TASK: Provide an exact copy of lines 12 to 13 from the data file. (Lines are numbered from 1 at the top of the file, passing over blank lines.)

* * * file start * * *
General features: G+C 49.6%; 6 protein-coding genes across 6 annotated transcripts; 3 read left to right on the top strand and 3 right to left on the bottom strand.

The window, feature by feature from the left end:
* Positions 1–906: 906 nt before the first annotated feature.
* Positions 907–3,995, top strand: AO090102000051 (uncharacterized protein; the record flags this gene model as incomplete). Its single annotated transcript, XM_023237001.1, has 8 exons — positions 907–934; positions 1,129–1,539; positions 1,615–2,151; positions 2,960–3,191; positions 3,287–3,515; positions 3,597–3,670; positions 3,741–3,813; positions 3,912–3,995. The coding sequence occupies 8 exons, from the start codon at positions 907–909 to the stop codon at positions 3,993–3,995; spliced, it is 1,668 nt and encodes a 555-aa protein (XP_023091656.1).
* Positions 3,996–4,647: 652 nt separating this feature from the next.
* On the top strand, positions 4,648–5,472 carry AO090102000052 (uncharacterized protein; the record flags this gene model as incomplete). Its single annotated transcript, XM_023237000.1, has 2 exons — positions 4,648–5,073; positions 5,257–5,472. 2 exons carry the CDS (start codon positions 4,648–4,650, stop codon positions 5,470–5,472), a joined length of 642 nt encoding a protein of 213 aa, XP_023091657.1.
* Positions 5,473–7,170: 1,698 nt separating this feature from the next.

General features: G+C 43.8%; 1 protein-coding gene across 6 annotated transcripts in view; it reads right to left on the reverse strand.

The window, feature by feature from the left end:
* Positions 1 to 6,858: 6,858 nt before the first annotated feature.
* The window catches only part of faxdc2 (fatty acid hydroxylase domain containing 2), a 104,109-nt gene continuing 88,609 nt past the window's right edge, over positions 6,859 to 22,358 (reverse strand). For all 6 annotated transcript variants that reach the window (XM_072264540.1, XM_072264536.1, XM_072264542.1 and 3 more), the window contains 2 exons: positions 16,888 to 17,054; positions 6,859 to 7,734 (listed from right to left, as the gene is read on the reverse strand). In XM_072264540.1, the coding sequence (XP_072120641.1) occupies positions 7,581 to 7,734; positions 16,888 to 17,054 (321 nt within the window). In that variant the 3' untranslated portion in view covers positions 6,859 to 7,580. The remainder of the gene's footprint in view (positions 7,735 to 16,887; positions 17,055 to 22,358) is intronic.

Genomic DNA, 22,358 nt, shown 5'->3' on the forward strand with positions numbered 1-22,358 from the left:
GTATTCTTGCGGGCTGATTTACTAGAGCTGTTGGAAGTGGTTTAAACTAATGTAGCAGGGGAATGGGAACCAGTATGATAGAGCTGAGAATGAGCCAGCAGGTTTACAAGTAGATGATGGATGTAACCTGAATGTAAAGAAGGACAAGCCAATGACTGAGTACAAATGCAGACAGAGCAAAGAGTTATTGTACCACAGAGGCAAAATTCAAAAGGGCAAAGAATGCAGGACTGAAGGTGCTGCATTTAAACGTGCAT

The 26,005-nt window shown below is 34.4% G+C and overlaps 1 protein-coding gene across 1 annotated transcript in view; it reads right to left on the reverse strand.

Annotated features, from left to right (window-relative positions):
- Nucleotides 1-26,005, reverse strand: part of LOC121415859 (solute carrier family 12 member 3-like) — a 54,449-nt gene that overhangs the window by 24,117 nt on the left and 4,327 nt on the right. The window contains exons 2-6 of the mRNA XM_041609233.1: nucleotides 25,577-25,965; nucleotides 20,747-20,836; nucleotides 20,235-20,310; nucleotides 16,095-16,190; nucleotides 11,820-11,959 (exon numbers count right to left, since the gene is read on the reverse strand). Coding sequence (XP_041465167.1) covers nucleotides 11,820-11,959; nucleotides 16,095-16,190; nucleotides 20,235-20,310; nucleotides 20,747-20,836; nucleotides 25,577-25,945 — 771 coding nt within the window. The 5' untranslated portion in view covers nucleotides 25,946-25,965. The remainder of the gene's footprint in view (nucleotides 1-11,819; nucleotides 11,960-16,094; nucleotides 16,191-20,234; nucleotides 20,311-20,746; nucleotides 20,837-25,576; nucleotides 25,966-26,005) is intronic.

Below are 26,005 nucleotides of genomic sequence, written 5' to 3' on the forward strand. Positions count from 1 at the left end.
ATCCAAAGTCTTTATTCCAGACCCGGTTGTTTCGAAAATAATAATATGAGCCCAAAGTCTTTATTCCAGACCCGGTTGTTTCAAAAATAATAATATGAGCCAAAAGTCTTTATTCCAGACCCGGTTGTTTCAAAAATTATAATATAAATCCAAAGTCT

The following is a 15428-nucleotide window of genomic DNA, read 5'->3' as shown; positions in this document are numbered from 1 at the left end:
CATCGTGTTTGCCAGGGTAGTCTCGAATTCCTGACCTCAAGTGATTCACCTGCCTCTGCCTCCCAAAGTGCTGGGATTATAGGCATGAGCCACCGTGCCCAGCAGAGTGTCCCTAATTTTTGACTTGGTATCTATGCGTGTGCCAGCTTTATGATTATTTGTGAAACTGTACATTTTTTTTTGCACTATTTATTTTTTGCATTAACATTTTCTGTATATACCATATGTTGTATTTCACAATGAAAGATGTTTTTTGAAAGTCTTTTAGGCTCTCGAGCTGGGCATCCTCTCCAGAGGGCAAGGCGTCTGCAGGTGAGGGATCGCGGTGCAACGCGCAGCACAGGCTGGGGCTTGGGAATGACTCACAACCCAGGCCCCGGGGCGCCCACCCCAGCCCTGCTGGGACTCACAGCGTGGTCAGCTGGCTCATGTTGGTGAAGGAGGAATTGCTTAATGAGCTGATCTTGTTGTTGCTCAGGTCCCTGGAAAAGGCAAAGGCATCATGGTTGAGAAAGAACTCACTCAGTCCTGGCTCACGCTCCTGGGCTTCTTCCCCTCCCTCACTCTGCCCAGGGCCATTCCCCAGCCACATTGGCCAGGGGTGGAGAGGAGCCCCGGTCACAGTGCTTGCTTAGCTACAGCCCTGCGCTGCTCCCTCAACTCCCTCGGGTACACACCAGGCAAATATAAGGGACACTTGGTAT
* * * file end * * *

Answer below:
Genomic DNA, 22,358 nt, shown 5'->3' on the forward strand with positions numbered 1-22,358 from the left:
GTATTCTTGCGGGCTGATTTACTAGAGCTGTTGGAAGTGGTTTAAACTAATGTAGCAGGGGAATGGGAACCAGTATGATAGAGCTGAGAATGAGCCAGCAGGTTTACAAGTAGATGATGGATGTAACCTGAATGTAAAGAAGGACAAGCCAATGACTGAGTACAAATGCAGACAGAGCAAAGAGTTATTGTACCACAGAGGCAAAATTCAAAAGGGCAAAGAATGCAGGACTGAAGGTGCTGCATTTAAACGTGCAT